The mother of a "distressed" baby said Monday she has forgiven AOL chief executive Tim Armstrong for referring to her child as the reason behind his decision to cut staff benefits.
Speaking to NBC's TODAY Show, Deanna Fei said Armstrong called her with a "heartfelt" apology, saying sorry for telling staff that costs associated with two employees' sick infants formed part of the reason for cutting their 401(k) benefits. One of the children to whom Armstrong was referring belonged to Fei and her husband, who works for the AOL-owned Huffington Post.
"I spoke to [Armstrong] last night," Fei told TODAY on Monday. "I don't want to get too much into the exact words that he used because I really feel like he spoke to me as a person to another person, and not in his public role as a CEO.
"He spoke to me in a heartfelt way as a father of three kids to a fellow parent. His apology was heartfelt and I appreciated it, and I do forgive him and I understand that we all sometimes say things that we wish we could take back."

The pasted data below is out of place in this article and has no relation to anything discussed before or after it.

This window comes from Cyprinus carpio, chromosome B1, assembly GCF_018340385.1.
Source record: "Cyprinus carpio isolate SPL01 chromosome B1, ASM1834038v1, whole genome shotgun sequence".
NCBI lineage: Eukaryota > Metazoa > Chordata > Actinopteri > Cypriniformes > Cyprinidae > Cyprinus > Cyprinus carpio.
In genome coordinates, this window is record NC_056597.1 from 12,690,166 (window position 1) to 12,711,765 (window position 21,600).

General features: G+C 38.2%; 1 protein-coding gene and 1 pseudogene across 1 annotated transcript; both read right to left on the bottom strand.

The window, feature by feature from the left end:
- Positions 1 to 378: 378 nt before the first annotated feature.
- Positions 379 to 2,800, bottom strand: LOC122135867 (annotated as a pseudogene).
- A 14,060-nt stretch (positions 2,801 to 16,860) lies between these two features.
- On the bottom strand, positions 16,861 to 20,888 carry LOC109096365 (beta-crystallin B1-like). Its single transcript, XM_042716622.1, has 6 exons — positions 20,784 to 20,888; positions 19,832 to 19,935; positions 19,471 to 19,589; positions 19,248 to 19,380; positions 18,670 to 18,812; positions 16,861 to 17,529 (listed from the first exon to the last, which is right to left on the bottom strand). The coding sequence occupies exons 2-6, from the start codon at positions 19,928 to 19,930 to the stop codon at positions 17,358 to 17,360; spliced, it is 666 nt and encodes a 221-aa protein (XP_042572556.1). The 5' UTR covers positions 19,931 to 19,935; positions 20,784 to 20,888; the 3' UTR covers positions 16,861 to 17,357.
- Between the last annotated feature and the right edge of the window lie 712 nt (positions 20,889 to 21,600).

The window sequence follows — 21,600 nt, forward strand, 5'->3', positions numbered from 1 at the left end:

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Fei wrote a harrowing first-person article for the online magazine Slate about the painful premature birth of her daughter. In the article, which spread like wildfire across social media channels Sunday, she objected to "how [Armstrong] exposed the most searing experience of our lives … for no other purpose than an absurd justification for corporate cost-cutting."
Fei, who was told that her daughter had a one-in-three chance of dying before she would ever be able to bring her home, told NBC Nightly News on Sunday: "When I saw the headlines, it was sort of impossible to process he was talking about my daughter.
"It just seemed so completely dehumanizing. Also, a violation — for singling us out for using the health plan we paid for."
She also took issue with the “implication that somehow we were greedy consumers of health care benefits.”
Armstrong on Saturday scuttled a plan to delay company contributions to employee retirement accounts and said he was sorry, saying “I made a mistake and I apologize for my comments last week at the town hall when I mentioned specific healthcare examples in trying to explain our decision making process around our employee benefit programs.”
The cost-cutting move would have meant that employees receive matching 401(k) retirement contributions in one lump sum at the end of the year — instead of throughout the year. Workers who left the company before Dec. 31 would have received no contributions.
But following employee backlash and public outcry, Armstrong announced the media company would return to depositing matched contributions every pay period over the course of the year.
When contacted by NBC News, an AOL spokesperson said Armstrong has also reached out to the two families and apologized.